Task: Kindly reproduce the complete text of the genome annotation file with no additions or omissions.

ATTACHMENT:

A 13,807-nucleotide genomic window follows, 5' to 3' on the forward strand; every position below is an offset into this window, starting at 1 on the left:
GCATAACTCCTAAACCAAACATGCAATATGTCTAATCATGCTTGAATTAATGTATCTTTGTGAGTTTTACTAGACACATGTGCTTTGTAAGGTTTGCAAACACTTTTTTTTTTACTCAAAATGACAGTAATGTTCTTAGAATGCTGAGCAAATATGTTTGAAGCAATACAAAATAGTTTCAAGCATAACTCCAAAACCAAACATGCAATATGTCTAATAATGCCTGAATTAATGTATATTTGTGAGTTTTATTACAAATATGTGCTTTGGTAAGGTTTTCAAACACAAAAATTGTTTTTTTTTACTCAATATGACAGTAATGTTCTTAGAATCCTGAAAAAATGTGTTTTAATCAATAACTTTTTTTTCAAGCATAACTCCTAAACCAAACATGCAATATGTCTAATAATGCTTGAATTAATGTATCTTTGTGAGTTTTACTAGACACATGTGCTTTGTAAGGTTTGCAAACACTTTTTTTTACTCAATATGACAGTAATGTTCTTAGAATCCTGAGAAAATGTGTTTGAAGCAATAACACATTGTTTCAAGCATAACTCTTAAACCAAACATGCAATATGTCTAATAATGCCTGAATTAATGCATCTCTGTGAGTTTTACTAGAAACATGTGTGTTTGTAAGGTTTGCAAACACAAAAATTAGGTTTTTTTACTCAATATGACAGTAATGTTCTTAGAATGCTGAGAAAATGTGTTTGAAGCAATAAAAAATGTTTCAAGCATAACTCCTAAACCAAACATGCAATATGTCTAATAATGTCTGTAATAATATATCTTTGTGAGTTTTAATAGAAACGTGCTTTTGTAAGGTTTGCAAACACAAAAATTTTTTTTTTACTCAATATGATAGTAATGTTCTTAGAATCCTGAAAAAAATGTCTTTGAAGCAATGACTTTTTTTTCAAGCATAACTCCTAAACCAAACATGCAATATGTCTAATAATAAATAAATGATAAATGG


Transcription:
A 13,807-nucleotide genomic window follows, 5' to 3' on the forward strand; every position below is an offset into this window, starting at 1 on the left:
GCATAACTCCTAAACCAAACATGCAATATGTCTAATCATGCTTGAATTAATGTATCTTTGTGAGTTTTACTAGACACATGTGCTTTGTAAGGTTTGCAAACACTTTTTTTTTTACTCAAAATGACAGTAATGTTCTTAGAATGCTGAGCAAATATGTTTGAAGCAATACAAAATAGTTTCAAGCATAACTCCAAAACCAAACATGCAATATGTCTAATAATGCCTGAATTAATGTATATTTGTGAGTTTTATTACAAATATGTGCTTTGGTAAGGTTTTCAAACACAAAAATTGTTTTTTTTTACTCAATATGACAGTAATGTTCTTAGAATCCTGAAAAAATGTGTTTTAATCAATAACTTTTTTTTCAAGCATAACTCCTAAACCAAACATGCAATATGTCTAATAATGCTTGAATTAATGTATCTTTGTGAGTTTTACTAGACACATGTGCTTTGTAAGGTTTGCAAACACTTTTTTTTACTCAATATGACAGTAATGTTCTTAGAATCCTGAGAAAATGTGTTTGAAGCAATAACACATTGTTTCAAGCATAACTCTTAAACCAAACATGCAATATGTCTAATAATGCCTGAATTAATGCATCTCTGTGAGTTTTACTAGAAACATGTGTGTTTGTAAGGTTTGCAAACACAAAAATTAGGTTTTTTTACTCAATATGACAGTAATGTTCTTAGAATGCTGAGAAAATGTGTTTGAAGCAATAAAAAATGTTTCAAGCATAACTCCTAAACCAAACATGCAATATGTCTAATAATGTCTGTAATAATATATCTTTGTGAGTTTTAATAGAAACGTGCTTTTGTAAGGTTTGCAAACACAAAAATTTTTTTTTTACTCAATATGATAGTAATGTTCTTAGAATCCTGAAAAAAATGTCTTTGAAGCAATGACTTTTTTTTCAAGCATAACTCCTAAACCAAACATGCAATATGTCTAATAATAAATAAATGATAAATGG